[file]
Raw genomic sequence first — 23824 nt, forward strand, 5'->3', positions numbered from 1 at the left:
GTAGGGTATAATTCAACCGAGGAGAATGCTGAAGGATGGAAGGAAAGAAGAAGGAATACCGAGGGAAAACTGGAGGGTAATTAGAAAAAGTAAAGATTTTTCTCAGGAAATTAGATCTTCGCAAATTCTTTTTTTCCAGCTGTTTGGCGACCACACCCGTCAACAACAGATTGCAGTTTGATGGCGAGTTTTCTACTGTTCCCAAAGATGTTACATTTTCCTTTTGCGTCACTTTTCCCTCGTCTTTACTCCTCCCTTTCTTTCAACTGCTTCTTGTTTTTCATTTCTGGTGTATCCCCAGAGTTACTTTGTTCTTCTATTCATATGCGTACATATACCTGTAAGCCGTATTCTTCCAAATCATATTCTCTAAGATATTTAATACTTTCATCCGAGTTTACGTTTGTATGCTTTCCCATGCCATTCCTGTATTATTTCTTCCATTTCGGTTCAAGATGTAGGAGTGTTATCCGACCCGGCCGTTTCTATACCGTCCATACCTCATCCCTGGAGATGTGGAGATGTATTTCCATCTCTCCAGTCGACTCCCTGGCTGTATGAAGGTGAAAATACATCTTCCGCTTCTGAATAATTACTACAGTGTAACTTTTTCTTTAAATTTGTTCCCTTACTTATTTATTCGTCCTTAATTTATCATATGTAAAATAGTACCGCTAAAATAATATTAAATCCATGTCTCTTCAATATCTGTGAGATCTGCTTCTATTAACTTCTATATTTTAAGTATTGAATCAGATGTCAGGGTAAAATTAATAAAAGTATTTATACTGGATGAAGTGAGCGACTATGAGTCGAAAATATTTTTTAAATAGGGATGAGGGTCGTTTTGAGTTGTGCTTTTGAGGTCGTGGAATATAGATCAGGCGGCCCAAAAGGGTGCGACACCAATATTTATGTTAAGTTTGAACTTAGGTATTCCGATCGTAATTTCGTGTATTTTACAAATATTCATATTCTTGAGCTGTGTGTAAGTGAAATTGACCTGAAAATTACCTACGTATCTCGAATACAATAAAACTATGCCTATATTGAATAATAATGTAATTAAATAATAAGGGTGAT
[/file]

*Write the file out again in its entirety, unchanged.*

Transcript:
Raw genomic sequence first — 23824 nt, forward strand, 5'->3', positions numbered from 1 at the left:
GTAGGGTATAATTCAACCGAGGAGAATGCTGAAGGATGGAAGGAAAGAAGAAGGAATACCGAGGGAAAACTGGAGGGTAATTAGAAAAAGTAAAGATTTTTCTCAGGAAATTAGATCTTCGCAAATTCTTTTTTTCCAGCTGTTTGGCGACCACACCCGTCAACAACAGATTGCAGTTTGATGGCGAGTTTTCTACTGTTCCCAAAGATGTTACATTTTCCTTTTGCGTCACTTTTCCCTCGTCTTTACTCCTCCCTTTCTTTCAACTGCTTCTTGTTTTTCATTTCTGGTGTATCCCCAGAGTTACTTTGTTCTTCTATTCATATGCGTACATATACCTGTAAGCCGTATTCTTCCAAATCATATTCTCTAAGATATTTAATACTTTCATCCGAGTTTACGTTTGTATGCTTTCCCATGCCATTCCTGTATTATTTCTTCCATTTCGGTTCAAGATGTAGGAGTGTTATCCGACCCGGCCGTTTCTATACCGTCCATACCTCATCCCTGGAGATGTGGAGATGTATTTCCATCTCTCCAGTCGACTCCCTGGCTGTATGAAGGTGAAAATACATCTTCCGCTTCTGAATAATTACTACAGTGTAACTTTTTCTTTAAATTTGTTCCCTTACTTATTTATTCGTCCTTAATTTATCATATGTAAAATAGTACCGCTAAAATAATATTAAATCCATGTCTCTTCAATATCTGTGAGATCTGCTTCTATTAACTTCTATATTTTAAGTATTGAATCAGATGTCAGGGTAAAATTAATAAAAGTATTTATACTGGATGAAGTGAGCGACTATGAGTCGAAAATATTTTTTAAATAGGGATGAGGGTCGTTTTGAGTTGTGCTTTTGAGGTCGTGGAATATAGATCAGGCGGCCCAAAAGGGTGCGACACCAATATTTATGTTAAGTTTGAACTTAGGTATTCCGATCGTAATTTCGTGTATTTTACAAATATTCATATTCTTGAGCTGTGTGTAAGTGAAATTGACCTGAAAATTACCTACGTATCTCGAATACAATAAAACTATGCCTATATTGAATAATAATGTAATTAAATAATAAGGGTGAT